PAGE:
Performance of a porcelain-housed arrester in the short-circuit test comes down to its ability to expunge the built-up energy through its vents without letting the structure blow-out either due to cracking of the MOV blocks or any other internal component. Below are key factors that make for superior performance:

1. Strength of the porcelain must be enough to sustain the shock waves without breaking. High alumina composition porcelain ensures better performance in such situations.

2. Ability of the metal diaphragm to operate quickly without letting too much energy be built-up inside the arrester. Adequately thin and soft material diaphragms, such as those made of annealed copper, have shown superior performance.

3. Straightness and tightness of connections on the HV side with the terminal connector and the flexible copper can make a huge difference in movement of the arrester due to the heavy energy flow. Any angled or weak connection can make the arrester become topped in a certain direction, leading to instability and hence higher chance of failure.

Fig. 8: Various possible situations of short-circuit tests (Source: Reference #5).
Fig. 9: Condition of passed Design A type porcelain arrester after test with all internal parts and housing intact and successfully operated pressure relief device.
Fig. 10: Condition of failed Design A type porcelain arrester after test. Top steel cover blew open and all blocks were expelled.

Another notable phenomenon is ‘secondary thermal break’, caused by the extreme thermal stress as a result of the sudden increase in temperature during the venting process. In such a case, the porcelain housing collapses on itself. This is normal and completely acceptable as per the standards.


Polymer-Housed Arresters (Design A)
This follows the same behavior as for a porcelain-housed arrester apart from the insulator being used. In this case, the FRP material plays a huge role in the strength of the sample and hence its short-circuit performance. It has been observed that FRP of density greater than 2.25 kg/mm3 offers significantly better performance compared to lower densities. Of course, the secondary thermal break phenomenon is not relevant here since the temperature behavior of FRP material is different from that of porcelain.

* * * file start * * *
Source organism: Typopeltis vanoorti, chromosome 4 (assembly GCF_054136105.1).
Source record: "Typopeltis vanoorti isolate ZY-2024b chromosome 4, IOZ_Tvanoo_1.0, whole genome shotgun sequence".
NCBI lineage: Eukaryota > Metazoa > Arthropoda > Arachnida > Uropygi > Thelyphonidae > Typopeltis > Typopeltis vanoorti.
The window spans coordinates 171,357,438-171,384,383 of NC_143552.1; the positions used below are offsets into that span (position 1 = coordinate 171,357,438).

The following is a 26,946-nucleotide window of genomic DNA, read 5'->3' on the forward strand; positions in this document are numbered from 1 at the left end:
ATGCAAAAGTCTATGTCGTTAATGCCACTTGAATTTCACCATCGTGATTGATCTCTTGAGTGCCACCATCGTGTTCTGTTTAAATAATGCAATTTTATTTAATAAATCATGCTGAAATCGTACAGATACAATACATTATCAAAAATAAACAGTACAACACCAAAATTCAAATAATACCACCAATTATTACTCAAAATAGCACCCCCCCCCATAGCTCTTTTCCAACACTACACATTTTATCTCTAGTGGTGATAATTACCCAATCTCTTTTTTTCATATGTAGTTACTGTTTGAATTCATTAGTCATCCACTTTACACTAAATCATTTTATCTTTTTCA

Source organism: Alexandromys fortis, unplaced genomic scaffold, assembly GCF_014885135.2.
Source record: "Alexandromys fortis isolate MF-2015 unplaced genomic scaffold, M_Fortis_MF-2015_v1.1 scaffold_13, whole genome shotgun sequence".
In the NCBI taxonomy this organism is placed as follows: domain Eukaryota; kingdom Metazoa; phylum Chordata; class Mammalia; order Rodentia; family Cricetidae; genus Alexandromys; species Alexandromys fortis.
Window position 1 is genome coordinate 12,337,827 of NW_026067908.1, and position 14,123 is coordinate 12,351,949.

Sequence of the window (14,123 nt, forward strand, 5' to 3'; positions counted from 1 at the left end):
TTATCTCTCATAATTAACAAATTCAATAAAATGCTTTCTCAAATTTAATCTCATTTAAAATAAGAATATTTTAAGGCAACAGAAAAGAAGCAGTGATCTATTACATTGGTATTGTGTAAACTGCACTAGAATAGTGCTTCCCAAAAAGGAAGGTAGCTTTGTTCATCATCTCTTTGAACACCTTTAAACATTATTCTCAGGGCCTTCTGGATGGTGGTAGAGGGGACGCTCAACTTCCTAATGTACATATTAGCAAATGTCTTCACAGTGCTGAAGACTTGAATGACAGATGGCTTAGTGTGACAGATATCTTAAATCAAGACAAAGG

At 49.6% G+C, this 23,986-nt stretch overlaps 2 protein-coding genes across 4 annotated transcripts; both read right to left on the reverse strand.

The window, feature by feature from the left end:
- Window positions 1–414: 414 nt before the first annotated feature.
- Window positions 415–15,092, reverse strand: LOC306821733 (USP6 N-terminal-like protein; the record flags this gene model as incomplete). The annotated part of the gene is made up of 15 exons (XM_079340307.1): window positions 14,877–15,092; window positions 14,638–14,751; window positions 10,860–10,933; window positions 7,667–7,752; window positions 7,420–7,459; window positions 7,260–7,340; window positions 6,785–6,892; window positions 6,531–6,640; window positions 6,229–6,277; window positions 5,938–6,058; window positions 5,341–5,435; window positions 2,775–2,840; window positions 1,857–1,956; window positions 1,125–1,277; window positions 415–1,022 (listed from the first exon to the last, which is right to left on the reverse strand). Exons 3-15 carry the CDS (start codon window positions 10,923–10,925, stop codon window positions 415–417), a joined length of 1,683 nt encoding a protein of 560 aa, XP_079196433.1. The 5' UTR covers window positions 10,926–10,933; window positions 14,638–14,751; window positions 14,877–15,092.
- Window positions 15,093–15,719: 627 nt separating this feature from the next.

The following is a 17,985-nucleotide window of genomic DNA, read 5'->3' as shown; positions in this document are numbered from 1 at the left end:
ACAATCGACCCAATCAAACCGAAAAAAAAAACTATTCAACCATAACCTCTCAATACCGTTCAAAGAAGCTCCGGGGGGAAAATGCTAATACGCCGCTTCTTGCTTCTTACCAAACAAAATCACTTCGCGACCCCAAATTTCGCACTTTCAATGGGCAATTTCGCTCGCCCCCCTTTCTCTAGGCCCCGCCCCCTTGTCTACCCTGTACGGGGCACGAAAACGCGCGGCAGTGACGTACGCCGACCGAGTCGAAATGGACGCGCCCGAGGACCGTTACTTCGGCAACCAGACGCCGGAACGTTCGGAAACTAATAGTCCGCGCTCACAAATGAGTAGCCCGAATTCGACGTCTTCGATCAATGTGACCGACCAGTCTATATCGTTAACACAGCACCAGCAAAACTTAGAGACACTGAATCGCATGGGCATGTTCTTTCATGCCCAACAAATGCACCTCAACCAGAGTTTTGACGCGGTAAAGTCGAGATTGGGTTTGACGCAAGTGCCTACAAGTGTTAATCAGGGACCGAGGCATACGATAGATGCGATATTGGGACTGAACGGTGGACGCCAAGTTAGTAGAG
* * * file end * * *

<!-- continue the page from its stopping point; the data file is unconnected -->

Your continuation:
Polymer-Housed Arresters (Design B)
In case of Design B type polymer-housed arresters, the MOV blocks have to conduct since no fuse-wire is used as a bypass. Due to this, the following are key factors that make for a better performance during short-circuit testing:

1. Strength of the FRP structure holding the zinc oxide blocks together. In the case of FRP rods, for example, it has been found that using rods of minimum 10 mm OD for tests up to 40 kA and of 16 mm OD for tests up to 63 kA significantly improves successful performance during short-circuit situations.

2. Number of FRP rods can also make a huge difference in short-circuit performance. When the short-circuit current is passed through the MOV blocks, they have a tendency to push outwards radially toward the FRP rods. Any gaps can lead to blocks being expelled outside the structure and hence failure of the test.

3. Designs that prevent lateral movement of failed zinc oxide blocks have superior performance compared to designs that do not. This could be achieved through using a high-strength winding material across the length of the arrester to prevent the structure from blowing out.

4. Straightness and tightness of connections on the HV side with the terminal connector and the copper flexible can make a huge difference in movement of the arrester due to the heavy energy flow. Any angled connection or weak connection makes the arrester get topped in a certain direction, leading to instability and hence higher chance of failure.

Fig. 11: Windings to prevent lateral movement in polymer-housed Design B type arrester.
Fig. 12: Failed test samples of Design B type arrester.
Fig. 13: Condition of copper flat after short-circuit test used to connect on top terminal of arrester.
Fig. 14: Passed test samples of Design B type arrester.

1. IEC 60099-4:2014 Ed 3.0 – Surge arresters – Part 4: Metal-oxide surge arresters without gaps for a.c. systems
2. IEC 60099-5:2018 – Surge arresters – Part 5: Selection and application recommendations
3. IEC 60099-10 – Surge arresters – Part 10: Rationale for tests prescribed by IEC 60099-4
4. A3-105_2004 (CIGRE) – Modern ZnO Surge Arresters under Short Circuit Current stresses, test expiriances and critical review of the IEC standard
5. SIEMENS Handbook by Volker Hinrichsen 3rd Edition – Metal-Oxide Surge Arresters in High-Voltage Power Systems Fundamentals